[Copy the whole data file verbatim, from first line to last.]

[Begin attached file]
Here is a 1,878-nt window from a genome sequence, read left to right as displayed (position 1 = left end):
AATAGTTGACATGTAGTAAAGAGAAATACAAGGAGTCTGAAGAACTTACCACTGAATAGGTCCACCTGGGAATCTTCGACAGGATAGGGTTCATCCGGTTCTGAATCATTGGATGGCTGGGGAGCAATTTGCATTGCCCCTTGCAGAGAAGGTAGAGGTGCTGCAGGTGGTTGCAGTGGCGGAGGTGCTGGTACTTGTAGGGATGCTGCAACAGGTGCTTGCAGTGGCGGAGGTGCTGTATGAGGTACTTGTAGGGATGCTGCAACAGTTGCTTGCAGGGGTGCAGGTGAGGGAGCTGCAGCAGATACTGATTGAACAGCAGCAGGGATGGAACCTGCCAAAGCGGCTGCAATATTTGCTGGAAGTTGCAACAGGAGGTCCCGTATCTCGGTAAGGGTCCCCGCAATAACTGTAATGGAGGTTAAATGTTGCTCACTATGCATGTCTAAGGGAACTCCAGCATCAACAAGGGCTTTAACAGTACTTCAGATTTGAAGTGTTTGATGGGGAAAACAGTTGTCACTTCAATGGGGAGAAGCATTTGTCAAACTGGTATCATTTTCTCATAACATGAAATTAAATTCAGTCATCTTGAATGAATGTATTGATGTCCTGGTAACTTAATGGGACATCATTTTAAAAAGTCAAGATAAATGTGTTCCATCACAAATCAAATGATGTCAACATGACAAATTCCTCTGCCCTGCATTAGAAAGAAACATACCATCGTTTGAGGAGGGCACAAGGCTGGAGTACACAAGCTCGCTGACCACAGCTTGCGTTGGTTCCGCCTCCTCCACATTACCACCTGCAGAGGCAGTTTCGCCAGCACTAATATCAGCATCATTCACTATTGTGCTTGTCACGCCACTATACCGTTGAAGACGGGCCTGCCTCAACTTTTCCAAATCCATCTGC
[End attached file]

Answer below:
Here is a 1,878-nt window from a genome sequence, read left to right as displayed (position 1 = left end):
AATAGTTGACATGTAGTAAAGAGAAATACAAGGAGTCTGAAGAACTTACCACTGAATAGGTCCACCTGGGAATCTTCGACAGGATAGGGTTCATCCGGTTCTGAATCATTGGATGGCTGGGGAGCAATTTGCATTGCCCCTTGCAGAGAAGGTAGAGGTGCTGCAGGTGGTTGCAGTGGCGGAGGTGCTGGTACTTGTAGGGATGCTGCAACAGGTGCTTGCAGTGGCGGAGGTGCTGTATGAGGTACTTGTAGGGATGCTGCAACAGTTGCTTGCAGGGGTGCAGGTGAGGGAGCTGCAGCAGATACTGATTGAACAGCAGCAGGGATGGAACCTGCCAAAGCGGCTGCAATATTTGCTGGAAGTTGCAACAGGAGGTCCCGTATCTCGGTAAGGGTCCCCGCAATAACTGTAATGGAGGTTAAATGTTGCTCACTATGCATGTCTAAGGGAACTCCAGCATCAACAAGGGCTTTAACAGTACTTCAGATTTGAAGTGTTTGATGGGGAAAACAGTTGTCACTTCAATGGGGAGAAGCATTTGTCAAACTGGTATCATTTTCTCATAACATGAAATTAAATTCAGTCATCTTGAATGAATGTATTGATGTCCTGGTAACTTAATGGGACATCATTTTAAAAAGTCAAGATAAATGTGTTCCATCACAAATCAAATGATGTCAACATGACAAATTCCTCTGCCCTGCATTAGAAAGAAACATACCATCGTTTGAGGAGGGCACAAGGCTGGAGTACACAAGCTCGCTGACCACAGCTTGCGTTGGTTCCGCCTCCTCCACATTACCACCTGCAGAGGCAGTTTCGCCAGCACTAATATCAGCATCATTCACTATTGTGCTTGTCACGCCACTATACCGTTGAAGACGGGCCTGCCTCAACTTTTCCAAATCCATCTGC